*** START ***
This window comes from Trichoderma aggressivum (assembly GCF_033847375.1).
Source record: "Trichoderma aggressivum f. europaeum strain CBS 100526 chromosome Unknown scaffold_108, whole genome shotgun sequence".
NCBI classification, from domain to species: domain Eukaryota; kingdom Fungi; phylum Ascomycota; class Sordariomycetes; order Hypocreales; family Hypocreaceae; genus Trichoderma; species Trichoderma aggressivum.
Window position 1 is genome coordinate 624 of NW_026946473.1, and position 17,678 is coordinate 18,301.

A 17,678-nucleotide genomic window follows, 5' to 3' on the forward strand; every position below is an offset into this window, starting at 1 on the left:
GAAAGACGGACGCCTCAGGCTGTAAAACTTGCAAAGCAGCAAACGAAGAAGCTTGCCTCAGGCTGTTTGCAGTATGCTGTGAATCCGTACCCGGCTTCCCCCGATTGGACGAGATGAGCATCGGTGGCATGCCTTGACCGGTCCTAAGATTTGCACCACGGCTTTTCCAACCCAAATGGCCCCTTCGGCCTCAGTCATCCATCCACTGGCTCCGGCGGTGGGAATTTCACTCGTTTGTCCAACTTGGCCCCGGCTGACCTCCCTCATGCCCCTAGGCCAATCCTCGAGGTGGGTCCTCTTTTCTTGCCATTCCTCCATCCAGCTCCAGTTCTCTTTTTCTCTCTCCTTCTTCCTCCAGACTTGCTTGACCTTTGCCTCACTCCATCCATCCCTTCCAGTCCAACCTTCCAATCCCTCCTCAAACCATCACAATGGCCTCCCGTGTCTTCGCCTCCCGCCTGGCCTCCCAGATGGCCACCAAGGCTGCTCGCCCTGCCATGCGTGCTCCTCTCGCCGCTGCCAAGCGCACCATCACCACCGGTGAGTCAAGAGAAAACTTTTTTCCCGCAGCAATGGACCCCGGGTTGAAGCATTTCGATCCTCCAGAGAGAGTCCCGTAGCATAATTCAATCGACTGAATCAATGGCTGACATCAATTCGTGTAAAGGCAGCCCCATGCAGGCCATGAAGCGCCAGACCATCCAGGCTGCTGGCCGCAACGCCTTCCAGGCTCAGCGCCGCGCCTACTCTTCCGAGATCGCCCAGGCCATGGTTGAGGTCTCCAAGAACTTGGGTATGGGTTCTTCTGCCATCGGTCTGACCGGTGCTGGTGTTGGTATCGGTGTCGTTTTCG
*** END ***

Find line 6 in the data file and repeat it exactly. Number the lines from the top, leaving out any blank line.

GAAAGACGGACGCCTCAGGCTGTAAAACTTGCAAAGCAGCAAACGAAGAAGCTTGCCTCAGGCTGTTTGCAGTATGCTGTGAATCCGTACCCGGCTTCCCCCGATTGGACGAGATGAGCATCGGTGGCATGCCTTGACCGGTCCTAAGATTTGCACCACGGCTTTTCCAACCCAAATGGCCCCTTCGGCCTCAGTCATCCATCCACTGGCTCCGGCGGTGGGAATTTCACTCGTTTGTCCAACTTGGCCCCGGCTGACCTCCCTCATGCCCCTAGGCCAATCCTCGAGGTGGGTCCTCTTTTCTTGCCATTCCTCCATCCAGCTCCAGTTCTCTTTTTCTCTCTCCTTCTTCCTCCAGACTTGCTTGACCTTTGCCTCACTCCATCCATCCCTTCCAGTCCAACCTTCCAATCCCTCCTCAAACCATCACAATGGCCTCCCGTGTCTTCGCCTCCCGCCTGGCCTCCCAGATGGCCACCAAGGCTGCTCGCCCTGCCATGCGTGCTCCTCTCGCCGCTGCCAAGCGCACCATCACCACCGGTGAGTCAAGAGAAAACTTTTTTCCCGCAGCAATGGACCCCGGGTTGAAGCATTTCGATCCTCCAGAGAGAGTCCCGTAGCATAATTCAATCGACTGAATCAATGGCTGACATCAATTCGTGTAAAGGCAGCCCCATGCAGGCCATGAAGCGCCAGACCATCCAGGCTGCTGGCCGCAACGCCTTCCAGGCTCAGCGCCGCGCCTACTCTTCCGAGATCGCCCAGGCCATGGTTGAGGTCTCCAAGAACTTGGGTATGGGTTCTTCTGCCATCGGTCTGACCGGTGCTGGTGTTGGTATCGGTGTCGTTTTCG